Who Is Next In The Eurozone?
The Eurozone seems to be the place where the party never ends these days, as one skeleton after the other comes rattling out of the closet. Indeed, one has the impression that history is in the making right now; and the only thing we can hope is that it will be for the better.
In truth however, I felt a good measure of sympathy for Ireland today as I read the Bloomberg report about how the country is now essentially on its way to accepting a deal that will have aid delivered from the EU, the IMF and, most painfully, from Britain.
Irish rebels fought for independence during World War I, boasting they served “neither King nor Kaiser.” Ireland may now have to do exactly that to qualify for a bailout partly funded by both Britain and Germany. Prime Minister Brian Cowen is edging toward accepting a rescue package that may threaten the country’s low-tax policies and put voters on the hook to repay loans the central bank says may be worth “tens of billions” of euros. For critics of Cowen’s Fianna Fail party, which governed Ireland through its decade-long boom, national pride is at stake. Cowen has “squandered” independence for a “German bailout with a few shillings of sympathy from the British chancellor,” the Irish Times newspaper said yesterday. The government should be “ashamed that Fianna Fail should be the ones to surrender sovereignty,” said Michael Noonan, finance spokesman for Fine Gael, the largest opposition party.
However, Ireland largely made the mistakes itself – of which the biggest no doubt was to guarantee its banking system and essentially gamble that a) the economy could swallow the liabilities of its broken banks (which with a deficit of 32% of GDP in 2010 it obviously can’t) and b) that help could be found elsewhere.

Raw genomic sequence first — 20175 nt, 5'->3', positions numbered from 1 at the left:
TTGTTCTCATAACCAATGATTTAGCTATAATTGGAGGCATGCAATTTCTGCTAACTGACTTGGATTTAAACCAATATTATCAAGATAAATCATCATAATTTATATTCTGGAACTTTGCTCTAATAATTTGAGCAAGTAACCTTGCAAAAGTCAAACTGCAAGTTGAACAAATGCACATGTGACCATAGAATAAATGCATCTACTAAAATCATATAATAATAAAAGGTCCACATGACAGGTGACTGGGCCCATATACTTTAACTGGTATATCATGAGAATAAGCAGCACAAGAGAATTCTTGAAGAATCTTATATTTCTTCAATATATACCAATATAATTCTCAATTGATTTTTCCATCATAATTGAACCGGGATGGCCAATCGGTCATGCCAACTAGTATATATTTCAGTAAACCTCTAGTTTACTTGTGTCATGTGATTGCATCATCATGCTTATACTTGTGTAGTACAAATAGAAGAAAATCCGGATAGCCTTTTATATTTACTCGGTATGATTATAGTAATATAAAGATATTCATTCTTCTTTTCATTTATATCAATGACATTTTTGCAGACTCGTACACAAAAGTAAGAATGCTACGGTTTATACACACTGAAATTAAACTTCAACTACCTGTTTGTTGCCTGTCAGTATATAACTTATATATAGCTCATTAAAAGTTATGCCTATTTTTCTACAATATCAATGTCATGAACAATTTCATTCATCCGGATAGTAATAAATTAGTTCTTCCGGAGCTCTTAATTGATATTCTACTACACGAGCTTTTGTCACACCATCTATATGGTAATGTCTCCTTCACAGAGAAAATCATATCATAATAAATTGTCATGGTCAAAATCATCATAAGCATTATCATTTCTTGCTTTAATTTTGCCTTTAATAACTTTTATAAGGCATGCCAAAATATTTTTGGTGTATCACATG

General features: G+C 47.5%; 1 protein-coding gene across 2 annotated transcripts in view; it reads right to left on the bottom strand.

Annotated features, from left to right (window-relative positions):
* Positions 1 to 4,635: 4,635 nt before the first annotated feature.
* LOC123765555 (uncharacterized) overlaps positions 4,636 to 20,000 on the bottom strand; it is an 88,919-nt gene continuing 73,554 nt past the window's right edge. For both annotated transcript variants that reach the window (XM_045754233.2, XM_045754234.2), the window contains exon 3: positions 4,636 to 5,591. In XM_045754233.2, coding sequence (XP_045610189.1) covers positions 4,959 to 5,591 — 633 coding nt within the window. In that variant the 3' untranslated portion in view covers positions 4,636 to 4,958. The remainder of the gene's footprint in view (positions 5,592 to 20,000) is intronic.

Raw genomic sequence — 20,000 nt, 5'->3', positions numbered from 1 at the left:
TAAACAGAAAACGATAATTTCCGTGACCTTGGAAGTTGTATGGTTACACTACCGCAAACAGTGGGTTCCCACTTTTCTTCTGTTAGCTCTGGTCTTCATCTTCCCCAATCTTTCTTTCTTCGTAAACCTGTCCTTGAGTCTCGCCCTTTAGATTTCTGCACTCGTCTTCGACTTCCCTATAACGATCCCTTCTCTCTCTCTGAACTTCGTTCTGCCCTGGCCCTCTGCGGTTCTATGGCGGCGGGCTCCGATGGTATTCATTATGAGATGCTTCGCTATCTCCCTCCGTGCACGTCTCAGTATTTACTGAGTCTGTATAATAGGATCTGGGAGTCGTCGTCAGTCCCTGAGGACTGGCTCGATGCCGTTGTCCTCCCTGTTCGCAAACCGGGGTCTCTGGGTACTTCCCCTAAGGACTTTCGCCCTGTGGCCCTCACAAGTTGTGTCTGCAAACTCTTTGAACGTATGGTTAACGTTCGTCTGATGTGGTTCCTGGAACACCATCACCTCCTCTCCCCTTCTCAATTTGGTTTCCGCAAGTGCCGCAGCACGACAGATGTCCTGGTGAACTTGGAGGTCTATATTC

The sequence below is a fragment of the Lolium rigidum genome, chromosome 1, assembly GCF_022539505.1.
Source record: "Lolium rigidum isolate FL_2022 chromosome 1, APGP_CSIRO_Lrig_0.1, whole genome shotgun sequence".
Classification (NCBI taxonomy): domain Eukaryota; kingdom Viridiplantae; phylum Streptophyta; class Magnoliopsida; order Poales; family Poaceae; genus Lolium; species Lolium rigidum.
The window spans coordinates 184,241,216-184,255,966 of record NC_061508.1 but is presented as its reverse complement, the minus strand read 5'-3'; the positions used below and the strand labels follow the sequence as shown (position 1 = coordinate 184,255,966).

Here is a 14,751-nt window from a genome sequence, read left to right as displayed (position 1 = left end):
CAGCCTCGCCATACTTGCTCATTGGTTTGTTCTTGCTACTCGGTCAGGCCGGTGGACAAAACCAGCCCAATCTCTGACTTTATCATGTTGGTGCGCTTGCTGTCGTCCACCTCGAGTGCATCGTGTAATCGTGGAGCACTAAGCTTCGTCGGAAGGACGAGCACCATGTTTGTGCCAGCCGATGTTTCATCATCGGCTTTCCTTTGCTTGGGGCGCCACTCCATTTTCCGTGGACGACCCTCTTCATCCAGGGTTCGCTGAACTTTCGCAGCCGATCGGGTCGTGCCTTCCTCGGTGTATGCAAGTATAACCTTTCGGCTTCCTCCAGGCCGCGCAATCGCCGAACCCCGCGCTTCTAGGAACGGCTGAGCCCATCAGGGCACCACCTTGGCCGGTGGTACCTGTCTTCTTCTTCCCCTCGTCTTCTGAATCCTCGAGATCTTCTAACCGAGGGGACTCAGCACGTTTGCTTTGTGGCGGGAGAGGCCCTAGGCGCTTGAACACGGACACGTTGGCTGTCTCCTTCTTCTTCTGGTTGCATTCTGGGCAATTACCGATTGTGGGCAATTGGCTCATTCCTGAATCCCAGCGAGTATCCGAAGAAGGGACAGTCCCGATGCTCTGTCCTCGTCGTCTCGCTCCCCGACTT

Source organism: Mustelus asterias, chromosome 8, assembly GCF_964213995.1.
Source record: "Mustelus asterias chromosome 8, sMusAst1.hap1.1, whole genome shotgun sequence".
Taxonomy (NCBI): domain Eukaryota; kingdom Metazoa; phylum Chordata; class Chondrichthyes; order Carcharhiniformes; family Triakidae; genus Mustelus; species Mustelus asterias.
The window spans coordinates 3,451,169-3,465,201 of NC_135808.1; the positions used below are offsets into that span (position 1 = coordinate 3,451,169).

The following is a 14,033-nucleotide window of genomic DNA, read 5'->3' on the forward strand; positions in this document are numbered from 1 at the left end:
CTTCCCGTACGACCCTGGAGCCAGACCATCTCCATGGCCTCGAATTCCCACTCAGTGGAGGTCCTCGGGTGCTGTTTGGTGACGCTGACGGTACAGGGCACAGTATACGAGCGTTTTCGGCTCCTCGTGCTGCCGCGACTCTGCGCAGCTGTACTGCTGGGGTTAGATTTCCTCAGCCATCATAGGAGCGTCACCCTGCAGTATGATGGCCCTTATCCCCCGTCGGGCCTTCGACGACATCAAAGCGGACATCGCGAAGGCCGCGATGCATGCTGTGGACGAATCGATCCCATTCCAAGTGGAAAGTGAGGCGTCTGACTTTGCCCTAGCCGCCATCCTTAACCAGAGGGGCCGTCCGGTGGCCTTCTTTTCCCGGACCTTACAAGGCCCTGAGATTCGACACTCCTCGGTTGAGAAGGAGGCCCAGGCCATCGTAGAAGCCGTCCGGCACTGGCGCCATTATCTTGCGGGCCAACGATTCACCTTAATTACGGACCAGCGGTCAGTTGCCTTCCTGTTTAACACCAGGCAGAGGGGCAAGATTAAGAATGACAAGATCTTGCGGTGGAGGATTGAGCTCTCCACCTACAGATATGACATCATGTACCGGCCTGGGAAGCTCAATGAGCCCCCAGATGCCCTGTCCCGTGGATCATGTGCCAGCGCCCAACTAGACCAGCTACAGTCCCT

Iza’s report yesterday over at FT Alphaville about just how much European governments have promised during the past 2 years makes an extraordinarily important point and it is well worth reading in its entirety;
As all eyes focus on what should be done about the Irish banking crisis, perhaps it’s time for the European Union, IMF and other related parties to take a closer look at some of the factors that may have exacerbated the problem. After all, it’s now becoming abundantly clear that the dishing out of an elaborate 100 per cent deposit guarantee back in September 2008 was largely nothing more than a massive bluff designed to steal attract deposit flows from neighbouring states to for the purpose of propping up Irish banks. Furthermore, as we’ve mentioned already, the EFSF is already turning out to resemble something like Paulson’s bazooka in its own right too. Which means — with everything becoming a high-stakes game of ‘Call my bluff‘ — it could be time to restrict the ability of sovereigns generally to randomly guarantee things they clearly can’t afford to guarantee in the first place. (If confidence in the Eurozone is to be restored properly that is.) After all, let’s just look at the dynamics of the Irish deposit guarantee itself.
So, this is about a debt and deposit guarantee – which, of course, is one of those guarantees on which a government never really can make due in the case of the ultimate rout à l’End of Days. Yet, the point has general validity far beyond the issue of debt and deposit guarantees. Basically, Ireland promised to make due for its banks … and now that it appears that she can’t, it is up to the rest of the Eurozone to pay.
No doubt this view is shared in principle as well as sentiment by the prowling Proell from Austria who recently fired two stray missiles into the raging debate on how best to deal with the issue of solidarity in the Eurozone. Earlier in the week, he raised serious questions about whether Austria would make due on its promise to spit into the common funding scheme for Greece now that it was obvious that the country was missing its budget target yet again and most recently, he said to Bloomberg reporters that he was very interested in talking with Ireland about its famously low corporate tax rate in connection with the bailout.